Miss Zoe Procter

The sister of the headmistress of Surbiton High School, Zoe Procter, was an admired and influential presence in the school.

In early 1912 Zoe Proctor was inspired by hearing Christabel Pankhurst make an impassioned appeal to volunteer to take part in the 1st March ‘symbolic’ window smashing campaign. Zoe had apparently lost faith with the slowness of the campaign for women’s rights. She signed up.

suff1On March 12th, a fellow suffragette Nina Boyle loaned Zoe a large muff in which she concealed a hammer. She broke a window, was remanded in Holloway Prison and eventually was sentenced to six weeks’ imprisonment.[1] She stood alert in St Martins-in-the-Fields. “I heard the clock strike six… immediately afterwards there sounded the crash of shattered glass from the direction of the Cunard Company’s office, and I hastily turned the corner and swung my hammer against several of the small panes of an old-fashioned silversmith’s shop.”[2]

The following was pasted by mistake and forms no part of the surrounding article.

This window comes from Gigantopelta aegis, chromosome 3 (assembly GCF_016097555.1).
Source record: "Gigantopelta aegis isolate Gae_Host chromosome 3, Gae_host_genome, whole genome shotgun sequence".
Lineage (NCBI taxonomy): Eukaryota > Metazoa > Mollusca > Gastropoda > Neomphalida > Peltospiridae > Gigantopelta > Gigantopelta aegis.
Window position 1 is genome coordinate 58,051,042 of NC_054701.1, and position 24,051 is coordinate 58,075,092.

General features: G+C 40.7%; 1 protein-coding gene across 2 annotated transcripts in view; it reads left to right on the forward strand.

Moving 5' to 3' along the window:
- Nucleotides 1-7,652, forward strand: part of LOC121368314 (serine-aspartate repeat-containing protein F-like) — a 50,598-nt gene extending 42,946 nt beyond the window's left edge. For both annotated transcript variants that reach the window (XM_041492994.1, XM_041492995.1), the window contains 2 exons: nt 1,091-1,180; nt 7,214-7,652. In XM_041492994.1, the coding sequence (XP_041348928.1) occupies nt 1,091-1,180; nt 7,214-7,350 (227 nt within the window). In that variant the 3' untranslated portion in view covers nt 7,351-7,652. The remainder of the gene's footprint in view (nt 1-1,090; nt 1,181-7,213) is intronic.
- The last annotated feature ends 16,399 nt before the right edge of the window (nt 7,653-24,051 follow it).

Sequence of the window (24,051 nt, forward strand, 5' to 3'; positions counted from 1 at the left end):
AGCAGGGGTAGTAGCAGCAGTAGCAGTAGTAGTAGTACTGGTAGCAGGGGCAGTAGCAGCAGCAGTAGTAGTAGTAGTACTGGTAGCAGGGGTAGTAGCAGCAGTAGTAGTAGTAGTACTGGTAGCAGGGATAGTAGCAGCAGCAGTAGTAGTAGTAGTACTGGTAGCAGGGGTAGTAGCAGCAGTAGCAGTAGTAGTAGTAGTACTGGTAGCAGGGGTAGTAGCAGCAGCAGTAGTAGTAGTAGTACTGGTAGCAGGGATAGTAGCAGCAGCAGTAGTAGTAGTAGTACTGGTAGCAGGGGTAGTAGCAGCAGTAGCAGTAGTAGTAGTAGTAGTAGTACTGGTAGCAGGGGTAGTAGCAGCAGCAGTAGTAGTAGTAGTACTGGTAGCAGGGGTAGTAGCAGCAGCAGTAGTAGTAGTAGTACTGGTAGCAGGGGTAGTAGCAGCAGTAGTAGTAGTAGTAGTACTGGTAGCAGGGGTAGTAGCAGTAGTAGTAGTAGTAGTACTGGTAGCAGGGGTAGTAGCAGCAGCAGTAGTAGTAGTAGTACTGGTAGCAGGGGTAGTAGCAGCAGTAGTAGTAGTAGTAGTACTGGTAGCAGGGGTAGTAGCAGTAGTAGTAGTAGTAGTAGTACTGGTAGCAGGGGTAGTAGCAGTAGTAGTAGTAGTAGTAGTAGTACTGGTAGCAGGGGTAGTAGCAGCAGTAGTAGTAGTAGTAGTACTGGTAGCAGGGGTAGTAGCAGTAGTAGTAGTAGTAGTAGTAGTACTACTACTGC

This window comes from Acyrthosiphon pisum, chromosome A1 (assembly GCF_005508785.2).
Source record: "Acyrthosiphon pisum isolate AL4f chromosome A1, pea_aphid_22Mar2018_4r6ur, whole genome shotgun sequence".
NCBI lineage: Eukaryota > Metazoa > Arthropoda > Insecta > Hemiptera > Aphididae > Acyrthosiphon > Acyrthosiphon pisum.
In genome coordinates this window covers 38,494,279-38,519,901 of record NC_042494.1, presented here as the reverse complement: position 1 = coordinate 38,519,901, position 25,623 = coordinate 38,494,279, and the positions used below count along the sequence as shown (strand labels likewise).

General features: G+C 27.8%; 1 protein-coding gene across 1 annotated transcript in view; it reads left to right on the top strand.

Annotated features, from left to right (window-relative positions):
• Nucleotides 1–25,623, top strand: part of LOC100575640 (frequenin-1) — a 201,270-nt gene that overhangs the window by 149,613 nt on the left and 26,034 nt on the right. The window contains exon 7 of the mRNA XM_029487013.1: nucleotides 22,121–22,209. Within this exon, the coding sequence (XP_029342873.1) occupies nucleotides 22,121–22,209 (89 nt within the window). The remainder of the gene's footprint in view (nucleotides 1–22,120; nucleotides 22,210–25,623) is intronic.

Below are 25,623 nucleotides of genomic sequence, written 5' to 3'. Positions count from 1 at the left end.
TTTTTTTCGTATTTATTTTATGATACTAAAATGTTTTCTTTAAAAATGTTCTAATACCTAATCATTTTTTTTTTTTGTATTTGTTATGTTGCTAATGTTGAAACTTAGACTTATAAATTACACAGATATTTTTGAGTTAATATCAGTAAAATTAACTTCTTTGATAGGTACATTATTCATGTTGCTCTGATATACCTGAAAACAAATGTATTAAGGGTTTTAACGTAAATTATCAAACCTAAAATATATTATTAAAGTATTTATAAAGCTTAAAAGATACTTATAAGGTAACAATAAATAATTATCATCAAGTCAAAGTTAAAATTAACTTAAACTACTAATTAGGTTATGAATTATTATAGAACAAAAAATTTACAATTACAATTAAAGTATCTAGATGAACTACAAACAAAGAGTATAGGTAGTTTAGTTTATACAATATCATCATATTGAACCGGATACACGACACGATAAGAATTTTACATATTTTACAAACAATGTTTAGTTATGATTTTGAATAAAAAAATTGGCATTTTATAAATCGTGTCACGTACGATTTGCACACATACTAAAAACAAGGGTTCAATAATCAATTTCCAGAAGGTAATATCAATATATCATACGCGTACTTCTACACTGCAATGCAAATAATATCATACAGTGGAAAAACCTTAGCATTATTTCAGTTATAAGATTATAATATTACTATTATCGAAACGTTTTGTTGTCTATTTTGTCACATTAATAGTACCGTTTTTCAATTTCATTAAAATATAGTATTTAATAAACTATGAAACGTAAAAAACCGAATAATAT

An uncle hired a lawyer to defend her, but Zoe refused to cooperate and went proudly to jail in Holloway Prison for six weeks. Alice brought her sister baskets of fruit whilst in prison.

Article from the Illustrated London News, 9 March 1912. Entitled ‘Glass-Smashing for Votes! Suffragettes as window-breakers’, the page is printed with illustrations showing suffragettes smashing shop front windows in the West End of London.[3]


Broken windows at Pontings 123-127 Kensington High Street, smashed by suffragettes, 4 March 1912. These windows were broken during the suffragette window-smashing campaign of March 1912.[4]

[1] Women’s Suffrage Movement, Elizabeth Crawford

[2] Z. Procter, Life and Yesterday, 1960.

[3] From the Museum of London collection.

[4] From the Museum of London collection.

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